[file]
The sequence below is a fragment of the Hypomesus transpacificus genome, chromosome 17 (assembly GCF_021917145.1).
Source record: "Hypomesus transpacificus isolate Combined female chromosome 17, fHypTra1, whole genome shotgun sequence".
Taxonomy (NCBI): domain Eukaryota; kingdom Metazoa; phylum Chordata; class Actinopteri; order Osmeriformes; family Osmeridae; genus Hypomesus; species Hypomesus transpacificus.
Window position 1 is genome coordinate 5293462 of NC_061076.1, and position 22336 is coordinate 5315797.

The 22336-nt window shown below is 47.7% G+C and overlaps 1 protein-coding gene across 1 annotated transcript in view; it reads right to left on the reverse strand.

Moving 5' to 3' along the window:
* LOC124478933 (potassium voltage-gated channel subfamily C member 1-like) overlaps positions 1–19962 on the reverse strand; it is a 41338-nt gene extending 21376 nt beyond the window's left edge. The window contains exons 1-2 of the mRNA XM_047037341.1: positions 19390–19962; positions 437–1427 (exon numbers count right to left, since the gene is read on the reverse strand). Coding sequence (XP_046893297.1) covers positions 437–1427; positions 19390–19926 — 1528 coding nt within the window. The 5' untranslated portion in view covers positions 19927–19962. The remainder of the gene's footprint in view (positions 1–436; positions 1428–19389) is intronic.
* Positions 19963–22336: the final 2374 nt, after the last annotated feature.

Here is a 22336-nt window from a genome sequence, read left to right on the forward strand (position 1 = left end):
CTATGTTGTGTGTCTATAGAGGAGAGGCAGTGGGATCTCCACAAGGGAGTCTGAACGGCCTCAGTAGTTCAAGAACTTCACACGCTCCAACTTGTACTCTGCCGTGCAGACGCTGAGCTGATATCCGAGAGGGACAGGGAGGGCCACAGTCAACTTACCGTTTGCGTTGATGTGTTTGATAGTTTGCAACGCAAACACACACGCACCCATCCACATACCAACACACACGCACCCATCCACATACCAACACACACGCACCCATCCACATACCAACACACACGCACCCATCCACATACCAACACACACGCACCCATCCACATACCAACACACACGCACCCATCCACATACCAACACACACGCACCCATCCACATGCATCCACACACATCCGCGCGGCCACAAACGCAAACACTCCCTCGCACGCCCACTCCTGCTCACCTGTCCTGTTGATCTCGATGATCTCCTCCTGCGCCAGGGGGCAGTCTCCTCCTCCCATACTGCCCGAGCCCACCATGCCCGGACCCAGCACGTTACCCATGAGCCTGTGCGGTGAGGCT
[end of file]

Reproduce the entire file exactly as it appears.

The sequence below is a fragment of the Hypomesus transpacificus genome, chromosome 17 (assembly GCF_021917145.1).
Source record: "Hypomesus transpacificus isolate Combined female chromosome 17, fHypTra1, whole genome shotgun sequence".
Taxonomy (NCBI): domain Eukaryota; kingdom Metazoa; phylum Chordata; class Actinopteri; order Osmeriformes; family Osmeridae; genus Hypomesus; species Hypomesus transpacificus.
Window position 1 is genome coordinate 5293462 of NC_061076.1, and position 22336 is coordinate 5315797.

The 22336-nt window shown below is 47.7% G+C and overlaps 1 protein-coding gene across 1 annotated transcript in view; it reads right to left on the reverse strand.

Moving 5' to 3' along the window:
* LOC124478933 (potassium voltage-gated channel subfamily C member 1-like) overlaps positions 1–19962 on the reverse strand; it is a 41338-nt gene extending 21376 nt beyond the window's left edge. The window contains exons 1-2 of the mRNA XM_047037341.1: positions 19390–19962; positions 437–1427 (exon numbers count right to left, since the gene is read on the reverse strand). Coding sequence (XP_046893297.1) covers positions 437–1427; positions 19390–19926 — 1528 coding nt within the window. The 5' untranslated portion in view covers positions 19927–19962. The remainder of the gene's footprint in view (positions 1–436; positions 1428–19389) is intronic.
* Positions 19963–22336: the final 2374 nt, after the last annotated feature.

Here is a 22336-nt window from a genome sequence, read left to right on the forward strand (position 1 = left end):
CTATGTTGTGTGTCTATAGAGGAGAGGCAGTGGGATCTCCACAAGGGAGTCTGAACGGCCTCAGTAGTTCAAGAACTTCACACGCTCCAACTTGTACTCTGCCGTGCAGACGCTGAGCTGATATCCGAGAGGGACAGGGAGGGCCACAGTCAACTTACCGTTTGCGTTGATGTGTTTGATAGTTTGCAACGCAAACACACACGCACCCATCCACATACCAACACACACGCACCCATCCACATACCAACACACACGCACCCATCCACATACCAACACACACGCACCCATCCACATACCAACACACACGCACCCATCCACATACCAACACACACGCACCCATCCACATACCAACACACACGCACCCATCCACATGCATCCACACACATCCGCGCGGCCACAAACGCAAACACTCCCTCGCACGCCCACTCCTGCTCACCTGTCCTGTTGATCTCGATGATCTCCTCCTGCGCCAGGGGGCAGTCTCCTCCTCCCATACTGCCCGAGCCCACCATGCCCGGACCCAGCACGTTACCCATGAGCCTGTGCGGTGAGGCT